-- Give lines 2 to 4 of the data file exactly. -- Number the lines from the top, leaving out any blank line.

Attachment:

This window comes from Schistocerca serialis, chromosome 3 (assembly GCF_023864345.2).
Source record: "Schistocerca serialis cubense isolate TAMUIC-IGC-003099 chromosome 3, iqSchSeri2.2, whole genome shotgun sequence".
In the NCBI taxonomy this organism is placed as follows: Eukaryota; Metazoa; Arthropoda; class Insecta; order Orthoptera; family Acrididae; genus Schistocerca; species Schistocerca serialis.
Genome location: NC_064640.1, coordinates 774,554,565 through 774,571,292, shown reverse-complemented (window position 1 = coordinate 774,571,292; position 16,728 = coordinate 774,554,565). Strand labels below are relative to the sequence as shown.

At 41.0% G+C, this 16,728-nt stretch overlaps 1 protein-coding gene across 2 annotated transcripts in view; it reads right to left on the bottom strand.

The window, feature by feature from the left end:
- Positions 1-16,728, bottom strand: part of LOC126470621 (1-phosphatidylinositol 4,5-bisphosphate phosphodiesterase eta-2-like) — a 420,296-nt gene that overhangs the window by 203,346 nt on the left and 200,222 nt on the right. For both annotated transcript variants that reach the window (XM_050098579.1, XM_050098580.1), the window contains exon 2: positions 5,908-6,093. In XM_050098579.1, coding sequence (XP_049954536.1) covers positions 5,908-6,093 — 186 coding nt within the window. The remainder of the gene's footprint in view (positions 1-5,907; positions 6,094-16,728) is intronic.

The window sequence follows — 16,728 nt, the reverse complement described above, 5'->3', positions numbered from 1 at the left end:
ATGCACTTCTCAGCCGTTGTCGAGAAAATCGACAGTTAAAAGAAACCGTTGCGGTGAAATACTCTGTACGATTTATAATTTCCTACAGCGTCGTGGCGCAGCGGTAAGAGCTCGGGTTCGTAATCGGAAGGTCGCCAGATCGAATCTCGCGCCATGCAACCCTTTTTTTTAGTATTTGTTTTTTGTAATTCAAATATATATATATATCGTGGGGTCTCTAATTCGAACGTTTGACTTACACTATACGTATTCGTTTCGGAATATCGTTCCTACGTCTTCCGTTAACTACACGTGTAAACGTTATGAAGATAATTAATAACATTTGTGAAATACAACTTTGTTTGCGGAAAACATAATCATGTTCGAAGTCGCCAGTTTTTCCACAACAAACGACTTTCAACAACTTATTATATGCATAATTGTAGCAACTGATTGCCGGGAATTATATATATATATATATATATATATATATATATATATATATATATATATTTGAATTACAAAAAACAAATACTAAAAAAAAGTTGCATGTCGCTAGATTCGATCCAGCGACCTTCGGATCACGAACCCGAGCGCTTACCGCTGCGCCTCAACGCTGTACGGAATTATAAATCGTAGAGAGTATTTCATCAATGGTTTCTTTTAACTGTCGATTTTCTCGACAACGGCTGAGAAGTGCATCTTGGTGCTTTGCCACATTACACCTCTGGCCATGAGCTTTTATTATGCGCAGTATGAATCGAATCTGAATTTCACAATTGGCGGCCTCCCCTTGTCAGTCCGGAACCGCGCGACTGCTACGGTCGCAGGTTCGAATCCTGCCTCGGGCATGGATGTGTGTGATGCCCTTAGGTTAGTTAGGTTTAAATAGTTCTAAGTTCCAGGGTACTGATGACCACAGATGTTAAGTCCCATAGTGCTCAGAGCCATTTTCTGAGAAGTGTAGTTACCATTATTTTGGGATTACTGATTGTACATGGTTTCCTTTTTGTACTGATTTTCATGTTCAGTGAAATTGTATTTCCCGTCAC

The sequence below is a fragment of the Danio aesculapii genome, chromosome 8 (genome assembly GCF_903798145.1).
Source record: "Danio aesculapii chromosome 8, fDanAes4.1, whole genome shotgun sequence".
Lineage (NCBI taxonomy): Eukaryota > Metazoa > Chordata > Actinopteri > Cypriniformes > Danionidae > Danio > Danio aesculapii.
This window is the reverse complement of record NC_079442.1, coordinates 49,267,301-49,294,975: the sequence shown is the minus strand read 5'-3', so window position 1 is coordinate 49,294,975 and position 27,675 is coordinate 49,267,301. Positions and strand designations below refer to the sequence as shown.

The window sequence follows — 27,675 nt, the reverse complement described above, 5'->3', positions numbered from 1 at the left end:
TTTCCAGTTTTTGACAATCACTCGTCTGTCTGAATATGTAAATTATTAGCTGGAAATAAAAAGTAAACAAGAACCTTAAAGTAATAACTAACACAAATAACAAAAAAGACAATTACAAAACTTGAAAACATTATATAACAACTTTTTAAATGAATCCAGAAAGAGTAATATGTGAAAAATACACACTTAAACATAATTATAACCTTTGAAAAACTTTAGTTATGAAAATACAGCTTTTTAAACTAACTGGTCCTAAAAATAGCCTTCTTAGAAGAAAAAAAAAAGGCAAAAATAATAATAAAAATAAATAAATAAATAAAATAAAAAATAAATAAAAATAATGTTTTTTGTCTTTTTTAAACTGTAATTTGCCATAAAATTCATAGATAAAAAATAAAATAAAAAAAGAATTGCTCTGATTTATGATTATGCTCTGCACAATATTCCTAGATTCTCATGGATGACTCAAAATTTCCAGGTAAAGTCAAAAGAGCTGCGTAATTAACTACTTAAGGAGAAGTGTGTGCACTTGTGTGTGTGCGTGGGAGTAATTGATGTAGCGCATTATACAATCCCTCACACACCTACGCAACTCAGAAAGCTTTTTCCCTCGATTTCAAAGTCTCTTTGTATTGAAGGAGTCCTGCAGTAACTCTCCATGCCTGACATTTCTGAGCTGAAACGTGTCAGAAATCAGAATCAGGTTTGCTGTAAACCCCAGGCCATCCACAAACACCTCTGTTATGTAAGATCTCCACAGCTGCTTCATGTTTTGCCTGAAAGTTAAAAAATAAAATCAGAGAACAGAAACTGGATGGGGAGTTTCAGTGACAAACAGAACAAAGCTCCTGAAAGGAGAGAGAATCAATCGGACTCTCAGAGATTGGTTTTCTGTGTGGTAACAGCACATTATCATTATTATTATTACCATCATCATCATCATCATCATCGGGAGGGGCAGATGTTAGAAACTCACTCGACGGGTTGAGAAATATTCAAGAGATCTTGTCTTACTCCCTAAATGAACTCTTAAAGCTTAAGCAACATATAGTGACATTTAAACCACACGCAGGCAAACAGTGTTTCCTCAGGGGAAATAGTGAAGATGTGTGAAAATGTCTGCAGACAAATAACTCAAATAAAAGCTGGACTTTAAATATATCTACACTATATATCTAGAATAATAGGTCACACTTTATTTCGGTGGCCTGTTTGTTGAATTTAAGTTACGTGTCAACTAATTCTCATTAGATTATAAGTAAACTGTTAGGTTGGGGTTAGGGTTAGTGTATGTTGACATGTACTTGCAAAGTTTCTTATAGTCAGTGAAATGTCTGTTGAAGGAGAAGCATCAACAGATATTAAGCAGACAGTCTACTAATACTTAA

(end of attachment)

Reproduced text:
Source record: "Schistocerca serialis cubense isolate TAMUIC-IGC-003099 chromosome 3, iqSchSeri2.2, whole genome shotgun sequence".
In the NCBI taxonomy this organism is placed as follows: Eukaryota; Metazoa; Arthropoda; class Insecta; order Orthoptera; family Acrididae; genus Schistocerca; species Schistocerca serialis.
Genome location: NC_064640.1, coordinates 774,554,565 through 774,571,292, shown reverse-complemented (window position 1 = coordinate 774,571,292; position 16,728 = coordinate 774,554,565). Strand labels below are relative to the sequence as shown.